My 3 Favourite Customer Service Stories (and What Your Business Can Learn From Them)

Companies, across many different industries and sizes, all have marketing budgets. Most of these businesses allocate a considerable amount of their budget to traditional marketing efforts and, as of recently, have been investing in digital strategies.

But what about investing in customer service stories? Or, as some may refer to it as, storytelling marketing. You may have heard the saying,

“Customer service is the new marketing.”

In many respects, it is. After all, word-of-mouth marketing has the word “marketing” in it. But let’s take a moment to think about why people passionately refer or market your service or product.

Is it because your company has been in business since 1945? No.

Is it because your website has a perfect hue of blue? No.

Is it because you have the lowest price? Maybe. For me, though, playing the “cheapest price in town” card isn’t a sustainable strategy.

The primary reason that people will refer your service or product, and why the media will cover your company, is because you have a story to tell. Memorable customer service stories are much more attractive to readers of publications like Forbes, Inc, Fast Company and The Huffington Post compared to paid media.

These three stories from Warby Parker, Lego and Ritz Carlton are my favourite customer service stories. I encourage you to read the stories and consider the key takeaways, as there are lessons that you can apply within your business, regardless of your industry, budget or company size.



The Customer Service Story: Luka’s dad cautioned him against bringing his Christmas present with him while shopping. Sure enough, the toy falls out of his pocket and is lost.

Luka decides to write Lego a letter explaining the situation:


Pretty great story, right?

I have long said that customer experience can be a reliable source of organic revenue and branding through word-of-mouth marketing, customer loyalty and free PR. This Lego story is a perfect example.

The Takeaway For Your Business: Build a company culture that recruits, hires and motivates team members to manage opportunities (like this customer retention opportunity), similar to what Richard has done for Lego.

Too often, companies would simply think,

“Tough luck, kid.”

It’s clear that Lego has built a customer-centric company culture that is committed to making stories like these a reality.


The Customer Service Story: In one of their retail locations, a Warby Parker customer named Tess arrived to pick up her newly-ordered frames. An alert team member, recognizing that Tess wasn’t having a good day, chatted with her and learned that her car had been stolen earlier. The team member also learned about Tess’ favourite local bar during their conversation.

This is what Tess received in the mail shortly after leaving the store.

warby car

Again, similar to the Lego customer service story, this all came together because of an alert employee, but also consider something else…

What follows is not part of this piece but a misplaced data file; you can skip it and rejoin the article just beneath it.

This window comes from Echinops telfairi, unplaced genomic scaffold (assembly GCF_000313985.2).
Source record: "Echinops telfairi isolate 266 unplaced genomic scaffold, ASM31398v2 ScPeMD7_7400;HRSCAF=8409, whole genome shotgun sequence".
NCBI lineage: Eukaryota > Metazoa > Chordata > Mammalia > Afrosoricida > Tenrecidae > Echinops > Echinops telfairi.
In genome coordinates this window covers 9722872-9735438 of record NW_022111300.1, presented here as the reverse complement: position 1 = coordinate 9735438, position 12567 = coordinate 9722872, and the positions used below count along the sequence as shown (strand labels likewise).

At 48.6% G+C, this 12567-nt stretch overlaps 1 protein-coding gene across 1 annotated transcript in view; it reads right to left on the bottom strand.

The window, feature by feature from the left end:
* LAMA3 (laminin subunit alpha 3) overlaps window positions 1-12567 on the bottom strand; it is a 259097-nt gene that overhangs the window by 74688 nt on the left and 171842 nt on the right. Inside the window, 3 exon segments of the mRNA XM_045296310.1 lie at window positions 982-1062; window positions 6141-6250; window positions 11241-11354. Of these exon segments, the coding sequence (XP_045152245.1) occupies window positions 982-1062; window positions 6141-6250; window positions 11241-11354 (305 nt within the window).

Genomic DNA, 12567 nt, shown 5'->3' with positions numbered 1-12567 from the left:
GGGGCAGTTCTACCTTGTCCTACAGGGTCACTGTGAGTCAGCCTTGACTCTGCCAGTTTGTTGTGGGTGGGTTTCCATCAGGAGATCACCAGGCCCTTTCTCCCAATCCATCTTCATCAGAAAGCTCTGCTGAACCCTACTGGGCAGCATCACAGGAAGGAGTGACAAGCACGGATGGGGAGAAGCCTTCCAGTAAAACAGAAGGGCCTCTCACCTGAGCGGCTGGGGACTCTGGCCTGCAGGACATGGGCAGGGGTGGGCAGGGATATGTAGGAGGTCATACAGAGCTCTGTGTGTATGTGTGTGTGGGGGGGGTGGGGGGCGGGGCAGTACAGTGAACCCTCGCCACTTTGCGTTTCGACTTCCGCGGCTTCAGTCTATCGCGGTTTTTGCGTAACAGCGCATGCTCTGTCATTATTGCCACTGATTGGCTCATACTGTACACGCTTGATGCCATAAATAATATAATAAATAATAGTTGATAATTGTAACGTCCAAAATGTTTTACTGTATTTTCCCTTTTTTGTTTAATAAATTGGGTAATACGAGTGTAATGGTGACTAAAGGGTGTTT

The Takeaway For Your Business: For nearly a decade, I’ve said that building a world-class customer experience requires you to first design your employee engagement strategy. I don’t know for sure, but I’d imagine that Warby Parker has an operating budget that allows situations like this to happen. Furthermore, their employees most likely don’t have to build a ROI case to be able to have a small budget approved to make these organic customer interactions happen.

Can your company afford to allocate a budget for these types of gestures? Of course you can. After all, consider the ROI of this gesture. This story was picked up by Business Insider, Huffington Post, Consumerist and Reddit, websites that all receive millions and millions of page views.

This is why customer experience can be considered the new marketing and PR.

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The Customer Service Story: A waiter at a restaurant at the Ritz Carlton in Dubai overheard a guest admiring the beach with his wife, who was in a wheelchair. Recognizing that the couple wasn’t able to enjoy the beach, he connected with the hotel’s maintenance team, and by the next day a wooden ramp was built so the couple could have dinner together on the beach.

The Takeaway For Your Business: In this particular story, the General Manager wasn’t made aware of the above-and-beyond customer experience until after the ramp was complete. Often, most business owners and professionals will want to approve such gestures. However, at Ritz Carlton, all employees have the green light to do so.


If your greatest concern is that you’re worried what your employees will do… well, then you have a much greater problem: you don’t trust your team.

All of these customer service stories have common themes:

  • All companies have reserved an operating budget to deliver memorable customer service gestures
  • All companies have given their employees autonomy
  • All companies have received free PR because of their efforts. Surely, your business can afford $20 (the amount I estimate that Warby Parker spent) to potentially land a story in Business Insider